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ND Stevenson is "afraid" (and excited) with the idea of telling trans stories

"What are the stories that haven't been told?" Stevenson says, "It’s a whole new world I’m really excited about. Like, stop being afraid. Just do it."

ND Stevenson at Nimona world premiere
Image credit: Getty Images/Netflix

ND Stevenson is one of the most vibrant comic creators of a generation, creating such hits as Nimona and Lumberjanes and even helping Netflix's She-Ra and the Princesses of Power become so great. But even he has trouble telling some stories - especially stores about being transgender.

"Now, I’m finding I’m still afraid of telling trans stories. I’m still trying to tell stories about women," Stevenson said recently at Thought Bubble. "I think this is the next frontier for me, but what does it look like to tell stories from that point of view?"

Nimona poster featuring Nimona crossing her arms over her chest
Image credit: Netflix

Stevenson, who in 2020 revealed he was nonbinary, says that the titular star of his graphic-novel-turned-movie Nimona is gender non-confirming and uses she/her pronouns, but there's more.

"What are the stories that haven't been told?" Stevenson says, "It’s a whole new world I’m really excited about. Like, stop being afraid. Just do it."

It's invigorating to see Stevenson challenging himself, and he was open with the audience that he doesn't have all the answers. But he's asking questions.

"I will let you know when I figure it out. I think it’s something where, you watch a movie that has every single things that you like, and you’re still like I don’t like that," says the cartoonist. "On paper, you can be like, 'I love everything about this character, but it’s not really resonating with me.' You can’t just have a ‘Just do this and you’ll be golden.’"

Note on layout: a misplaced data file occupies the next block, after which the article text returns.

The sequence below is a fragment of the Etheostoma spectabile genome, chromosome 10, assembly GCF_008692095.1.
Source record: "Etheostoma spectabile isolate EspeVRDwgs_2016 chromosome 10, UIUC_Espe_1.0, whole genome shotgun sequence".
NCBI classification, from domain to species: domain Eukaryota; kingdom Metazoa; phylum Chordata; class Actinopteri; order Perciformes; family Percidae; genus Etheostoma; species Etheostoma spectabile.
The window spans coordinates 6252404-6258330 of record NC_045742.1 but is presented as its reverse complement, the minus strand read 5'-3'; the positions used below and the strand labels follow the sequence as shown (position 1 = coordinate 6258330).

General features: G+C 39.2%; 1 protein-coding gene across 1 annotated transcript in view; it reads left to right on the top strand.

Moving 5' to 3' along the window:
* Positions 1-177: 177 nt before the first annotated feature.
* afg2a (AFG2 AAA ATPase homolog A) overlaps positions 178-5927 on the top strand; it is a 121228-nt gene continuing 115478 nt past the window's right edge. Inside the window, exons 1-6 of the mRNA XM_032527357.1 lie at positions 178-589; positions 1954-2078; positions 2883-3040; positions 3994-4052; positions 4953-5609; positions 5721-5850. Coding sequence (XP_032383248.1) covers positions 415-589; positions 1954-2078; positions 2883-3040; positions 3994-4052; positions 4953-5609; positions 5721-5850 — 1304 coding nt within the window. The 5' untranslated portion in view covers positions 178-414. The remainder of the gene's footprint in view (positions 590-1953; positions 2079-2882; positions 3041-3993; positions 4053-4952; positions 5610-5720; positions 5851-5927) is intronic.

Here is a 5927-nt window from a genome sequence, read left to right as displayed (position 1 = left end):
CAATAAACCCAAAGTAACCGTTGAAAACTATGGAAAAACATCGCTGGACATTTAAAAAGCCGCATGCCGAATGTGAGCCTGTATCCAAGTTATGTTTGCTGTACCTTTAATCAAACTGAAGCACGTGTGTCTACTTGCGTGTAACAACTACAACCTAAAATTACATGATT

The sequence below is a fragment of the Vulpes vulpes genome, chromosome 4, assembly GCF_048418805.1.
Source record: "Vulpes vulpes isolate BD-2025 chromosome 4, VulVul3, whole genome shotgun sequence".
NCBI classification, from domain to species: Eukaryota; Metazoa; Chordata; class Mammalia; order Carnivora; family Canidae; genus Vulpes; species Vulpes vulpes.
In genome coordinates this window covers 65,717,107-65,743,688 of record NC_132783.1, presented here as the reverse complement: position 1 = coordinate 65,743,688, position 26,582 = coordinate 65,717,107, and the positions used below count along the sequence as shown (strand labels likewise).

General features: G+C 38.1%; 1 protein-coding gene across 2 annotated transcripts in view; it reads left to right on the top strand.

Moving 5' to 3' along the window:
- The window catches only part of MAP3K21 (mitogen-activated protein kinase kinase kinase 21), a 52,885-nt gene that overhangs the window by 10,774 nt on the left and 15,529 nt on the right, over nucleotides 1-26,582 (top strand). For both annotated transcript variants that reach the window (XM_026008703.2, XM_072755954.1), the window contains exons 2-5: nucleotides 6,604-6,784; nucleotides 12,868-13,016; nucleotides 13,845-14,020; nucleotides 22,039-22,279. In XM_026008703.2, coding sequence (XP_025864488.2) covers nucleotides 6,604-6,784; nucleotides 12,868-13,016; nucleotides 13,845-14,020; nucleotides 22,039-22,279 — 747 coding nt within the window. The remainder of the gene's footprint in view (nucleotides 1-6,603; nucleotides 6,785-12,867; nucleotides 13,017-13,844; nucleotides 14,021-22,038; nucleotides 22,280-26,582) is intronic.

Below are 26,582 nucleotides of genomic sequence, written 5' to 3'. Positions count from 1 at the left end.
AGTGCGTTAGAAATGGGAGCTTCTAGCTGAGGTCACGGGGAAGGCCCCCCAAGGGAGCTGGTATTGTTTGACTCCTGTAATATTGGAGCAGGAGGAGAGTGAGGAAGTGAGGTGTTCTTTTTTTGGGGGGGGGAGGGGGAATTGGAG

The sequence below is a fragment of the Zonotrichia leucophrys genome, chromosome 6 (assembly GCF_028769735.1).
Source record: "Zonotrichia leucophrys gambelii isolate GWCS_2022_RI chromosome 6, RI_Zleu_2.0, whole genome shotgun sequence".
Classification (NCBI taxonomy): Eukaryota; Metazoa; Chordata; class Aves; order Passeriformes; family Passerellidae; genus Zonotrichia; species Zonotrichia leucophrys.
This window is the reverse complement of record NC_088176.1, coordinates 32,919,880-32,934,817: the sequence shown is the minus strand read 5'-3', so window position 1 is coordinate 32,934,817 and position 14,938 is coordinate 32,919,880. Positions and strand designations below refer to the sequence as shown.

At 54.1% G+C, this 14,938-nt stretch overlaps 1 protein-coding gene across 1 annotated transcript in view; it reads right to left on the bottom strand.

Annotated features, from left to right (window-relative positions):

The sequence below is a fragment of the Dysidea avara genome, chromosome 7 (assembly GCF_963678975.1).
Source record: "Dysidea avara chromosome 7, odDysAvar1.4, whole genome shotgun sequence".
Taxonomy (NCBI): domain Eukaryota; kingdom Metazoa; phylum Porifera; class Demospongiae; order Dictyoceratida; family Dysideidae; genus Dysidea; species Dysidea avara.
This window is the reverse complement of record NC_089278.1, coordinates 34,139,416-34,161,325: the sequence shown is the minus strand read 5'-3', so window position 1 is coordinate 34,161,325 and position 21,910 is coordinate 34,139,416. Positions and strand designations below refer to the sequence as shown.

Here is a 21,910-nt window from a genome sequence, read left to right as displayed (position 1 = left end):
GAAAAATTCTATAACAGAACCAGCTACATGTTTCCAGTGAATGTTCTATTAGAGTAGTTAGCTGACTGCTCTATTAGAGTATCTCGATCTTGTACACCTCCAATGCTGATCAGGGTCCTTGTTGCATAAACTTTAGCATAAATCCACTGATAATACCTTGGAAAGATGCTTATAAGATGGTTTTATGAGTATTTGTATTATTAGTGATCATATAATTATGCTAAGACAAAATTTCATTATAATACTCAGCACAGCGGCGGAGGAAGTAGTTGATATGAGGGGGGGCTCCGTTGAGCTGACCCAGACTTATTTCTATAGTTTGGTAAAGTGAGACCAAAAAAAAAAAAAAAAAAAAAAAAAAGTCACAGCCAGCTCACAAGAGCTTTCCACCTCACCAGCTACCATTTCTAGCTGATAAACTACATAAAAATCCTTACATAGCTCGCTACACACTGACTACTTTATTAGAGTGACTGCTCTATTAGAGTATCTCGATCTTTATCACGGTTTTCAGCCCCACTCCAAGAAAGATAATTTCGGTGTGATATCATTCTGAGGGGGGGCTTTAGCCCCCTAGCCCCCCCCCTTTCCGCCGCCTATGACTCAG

Stevenson says that while promoting the Netlix animated adaptation of Nimona, "it’s been interesting because ‘representation matters’ sounds hollow when it’s coming from a corporation, but then you see what it means to people who finally see themselves on screen."

While Stevenson says there's "no one right answer" as to what does it mean that representation matters, there's not enough of it.

"What we have is there’s a real dearth of stories out there. What are the stories that we already love, and how do we interpret those themes?" Stevenson says. "Those stories are out there, we already respond to them, how do we broaden those experiences and create something new in the process?"


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Chris Arrant avatar

Chris Arrant

Editor-in-Chief

Chris Arrant is the Popverse's Editor-in-Chief. He has written about pop culture for USA Today, Life, Entertainment Weekly, Publisher's Weekly, Marvel, Newsarama, CBR, and more. He has acted as a judge for the Will Eisner Comic Industry Awards, the Harvey Awards, and the Stan Lee Awards. (He/him)

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